Augustine preached these truths. Likewise the reformers. Luther and Calvin upheld the sovereignty of God and the free grace of God. This was the Gospel that men like Whitefield and Jonathan Edwards preached.

Spurgeon preached these truths. He once wrote: “The old truth that Calvin preached, that Augustine preached, that Paul preached, is the truth that I must preach today, or else be false to my conscience and my God. I cannot shape the truth. I know of no such thing as paring off the rough edges of a doctrine. John Knox’s gospel is my gospel. That which thundered through Scotland must thunder through England again.”

This was also the truth which had originally been adopted and preached by the Reformed Churches in the Netherlands. These truths had been ecclesiastically adopted and declared in the Canons of Dordt. They had been initially upheld by the churches, but during the 18th century spiritual decay entered the churches in the Netherlands.

The overall trend was Arminianism. Liberalism poured into the church. The church in Holland was greatly weakened.

In the 1700’s many Dutch people again emigrated to the new world and settled down in the eastern states such as New York, New Jersey and Pennsylvania. Many joined and strengthened the existing Reformed Church of America. A famous Dutch minister of those days was Frelinckhuysen, who worked in the town of New Brunswick in New Jersey.


At the end of the 18th century, Napoleon and his armies conquered Holland and oppressed the Reformed Church. There was no real opposition to Napoleon from the clergy since the church had become very weak.

In the beginning of the 1800’s in Holland, the church had come under the direct authority of the government. The government wanted to control the whole church. The king and some secretaries of state had complete authority in this church. They proclaimed that every member could believe what he wanted and every minister could teach what he wished. They could teach liberal Bible criticism, but also the reformed doctrines as they were declared at the Synod of Dort in 1618-1619. In this way, false teaching and true teaching were both tolerated. Officially, the church denied the truth of the three confessions that had been adopted by the synod of Dort.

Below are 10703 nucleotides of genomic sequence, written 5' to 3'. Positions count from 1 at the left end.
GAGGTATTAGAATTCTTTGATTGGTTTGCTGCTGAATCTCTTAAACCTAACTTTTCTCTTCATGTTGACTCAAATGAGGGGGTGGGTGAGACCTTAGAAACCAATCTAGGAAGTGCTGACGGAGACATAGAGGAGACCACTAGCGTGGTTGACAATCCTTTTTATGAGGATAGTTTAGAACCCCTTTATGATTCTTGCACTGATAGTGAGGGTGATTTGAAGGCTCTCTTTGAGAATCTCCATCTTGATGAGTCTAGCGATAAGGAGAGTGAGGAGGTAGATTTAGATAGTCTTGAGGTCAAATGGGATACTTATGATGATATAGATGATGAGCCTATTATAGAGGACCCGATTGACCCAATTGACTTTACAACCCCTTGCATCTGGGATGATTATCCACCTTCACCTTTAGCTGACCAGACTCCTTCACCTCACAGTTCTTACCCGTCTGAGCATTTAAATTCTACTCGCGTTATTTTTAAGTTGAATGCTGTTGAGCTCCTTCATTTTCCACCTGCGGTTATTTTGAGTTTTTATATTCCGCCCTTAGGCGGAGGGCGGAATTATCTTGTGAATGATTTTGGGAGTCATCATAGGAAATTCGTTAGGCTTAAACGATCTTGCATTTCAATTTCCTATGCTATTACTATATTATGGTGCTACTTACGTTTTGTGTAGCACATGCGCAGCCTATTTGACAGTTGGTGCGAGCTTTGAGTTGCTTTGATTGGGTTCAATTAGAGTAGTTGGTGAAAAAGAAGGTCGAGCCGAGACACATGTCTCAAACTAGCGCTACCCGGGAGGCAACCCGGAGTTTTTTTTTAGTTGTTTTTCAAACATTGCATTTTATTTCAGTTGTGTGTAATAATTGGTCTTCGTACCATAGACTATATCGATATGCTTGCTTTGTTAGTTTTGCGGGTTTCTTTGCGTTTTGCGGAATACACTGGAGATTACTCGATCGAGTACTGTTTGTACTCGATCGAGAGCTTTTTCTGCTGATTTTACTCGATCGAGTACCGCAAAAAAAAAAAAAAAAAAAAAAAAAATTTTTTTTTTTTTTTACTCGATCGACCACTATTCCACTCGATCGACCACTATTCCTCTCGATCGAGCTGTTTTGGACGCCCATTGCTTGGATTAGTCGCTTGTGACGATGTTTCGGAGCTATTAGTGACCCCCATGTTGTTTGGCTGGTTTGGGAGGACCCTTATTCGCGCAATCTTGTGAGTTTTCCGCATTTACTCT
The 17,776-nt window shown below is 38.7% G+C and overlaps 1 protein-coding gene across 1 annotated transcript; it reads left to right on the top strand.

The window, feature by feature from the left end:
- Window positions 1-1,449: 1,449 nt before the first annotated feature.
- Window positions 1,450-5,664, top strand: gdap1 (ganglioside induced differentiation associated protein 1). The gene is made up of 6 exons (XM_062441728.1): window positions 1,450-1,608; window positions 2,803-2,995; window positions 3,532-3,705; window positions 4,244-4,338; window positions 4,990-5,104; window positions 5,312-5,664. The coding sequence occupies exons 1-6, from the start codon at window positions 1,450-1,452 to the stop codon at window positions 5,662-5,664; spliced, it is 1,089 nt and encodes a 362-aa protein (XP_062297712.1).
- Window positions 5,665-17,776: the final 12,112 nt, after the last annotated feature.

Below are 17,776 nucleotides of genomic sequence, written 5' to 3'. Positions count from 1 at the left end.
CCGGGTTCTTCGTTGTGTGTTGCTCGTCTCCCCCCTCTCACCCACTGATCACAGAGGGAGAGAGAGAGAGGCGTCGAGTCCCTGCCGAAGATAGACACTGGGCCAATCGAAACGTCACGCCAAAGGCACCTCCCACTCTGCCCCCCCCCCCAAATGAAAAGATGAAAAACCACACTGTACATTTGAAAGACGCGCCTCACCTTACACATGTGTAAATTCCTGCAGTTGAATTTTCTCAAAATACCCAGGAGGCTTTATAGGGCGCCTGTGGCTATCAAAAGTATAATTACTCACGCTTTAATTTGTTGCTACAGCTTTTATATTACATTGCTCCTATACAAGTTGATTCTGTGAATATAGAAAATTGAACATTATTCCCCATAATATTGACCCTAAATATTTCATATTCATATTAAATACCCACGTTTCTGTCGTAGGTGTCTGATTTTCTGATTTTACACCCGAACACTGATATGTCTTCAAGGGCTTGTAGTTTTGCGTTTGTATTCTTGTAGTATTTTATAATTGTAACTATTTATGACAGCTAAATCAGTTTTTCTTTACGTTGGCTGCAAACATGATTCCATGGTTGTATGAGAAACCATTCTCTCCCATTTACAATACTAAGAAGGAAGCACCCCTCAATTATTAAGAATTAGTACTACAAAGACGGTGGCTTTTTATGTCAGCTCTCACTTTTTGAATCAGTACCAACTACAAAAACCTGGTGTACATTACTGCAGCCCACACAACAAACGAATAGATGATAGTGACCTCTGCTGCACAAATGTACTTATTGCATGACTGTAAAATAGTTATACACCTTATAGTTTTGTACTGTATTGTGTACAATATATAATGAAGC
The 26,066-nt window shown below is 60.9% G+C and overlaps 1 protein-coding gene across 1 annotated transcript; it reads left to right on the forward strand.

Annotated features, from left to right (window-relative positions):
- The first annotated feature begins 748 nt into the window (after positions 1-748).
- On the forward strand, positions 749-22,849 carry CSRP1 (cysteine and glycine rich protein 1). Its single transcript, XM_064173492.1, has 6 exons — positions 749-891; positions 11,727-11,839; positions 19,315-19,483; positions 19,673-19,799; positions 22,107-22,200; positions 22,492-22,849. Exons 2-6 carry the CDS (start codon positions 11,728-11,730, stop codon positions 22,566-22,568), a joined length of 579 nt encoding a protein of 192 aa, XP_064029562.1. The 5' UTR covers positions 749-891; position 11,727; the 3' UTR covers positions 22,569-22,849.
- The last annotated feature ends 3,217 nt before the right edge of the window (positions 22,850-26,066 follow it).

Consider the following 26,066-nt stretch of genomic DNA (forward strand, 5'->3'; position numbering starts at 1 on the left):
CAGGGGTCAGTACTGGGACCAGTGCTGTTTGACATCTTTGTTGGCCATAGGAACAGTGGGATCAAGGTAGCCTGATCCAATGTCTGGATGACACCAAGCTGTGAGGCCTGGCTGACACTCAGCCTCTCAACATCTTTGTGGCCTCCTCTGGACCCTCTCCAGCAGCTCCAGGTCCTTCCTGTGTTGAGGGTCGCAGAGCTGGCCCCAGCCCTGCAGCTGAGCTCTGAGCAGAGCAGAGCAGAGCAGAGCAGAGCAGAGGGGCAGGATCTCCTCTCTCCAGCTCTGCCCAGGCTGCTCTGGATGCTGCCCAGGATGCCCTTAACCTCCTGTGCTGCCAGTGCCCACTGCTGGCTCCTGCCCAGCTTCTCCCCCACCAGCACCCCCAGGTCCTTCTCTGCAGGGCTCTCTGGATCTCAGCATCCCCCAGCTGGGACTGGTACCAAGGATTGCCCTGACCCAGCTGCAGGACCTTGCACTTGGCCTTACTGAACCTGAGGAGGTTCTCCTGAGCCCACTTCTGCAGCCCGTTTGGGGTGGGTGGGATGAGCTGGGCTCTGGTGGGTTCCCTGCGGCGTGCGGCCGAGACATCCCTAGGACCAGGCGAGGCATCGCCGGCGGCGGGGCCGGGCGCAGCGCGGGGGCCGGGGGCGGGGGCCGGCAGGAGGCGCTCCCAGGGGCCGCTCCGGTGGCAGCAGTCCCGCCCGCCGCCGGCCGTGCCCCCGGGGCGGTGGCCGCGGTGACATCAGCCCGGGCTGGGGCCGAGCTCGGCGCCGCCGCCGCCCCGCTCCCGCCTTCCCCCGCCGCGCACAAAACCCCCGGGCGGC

During these days in several places throughout the Netherlands there were simple God fearing people. They understood the truth. They had come to know the power of the grace of God. They had been converted by God. They studied good “old writers” like Brakel. They came together during the evenings to discuss the dealings of the Lord with His people. They didn’t pay much attention to the false teachings they heard from the pulpits. They stuck with the old truth which they had known from their childhood and which they read about in the old religious books.

These common people would later become the backbone of the Dutch Secession movement. These simple people were even of great service to certain ministers by explaining to them in all simplicity the way of salvation. These people had experienced grace, while many minsters had not.

During the 19th century the Reformed Church in the Netherlands was going to experience two major splits. They were called the Secession of 1834 and the Doleantie of 1886.


  1. What is total depravity?

  2. Describe the relationship between the old and the new man within the believer.

  3. Why do churches always tend to draw back from the total depravity of man?

  4. Should reformation be a continuing matter in church?

  5. Which dangers are facing the church in our day and age?

* This Bible Study was produced by the Youth & Education Committee of the Free Reformed Churches,1997, under the title, “Church History.” It is aimed at a Senior Young Peoples level.

Click on the tag “Bible Study: Free Reformed Church History” below for more lessons in this study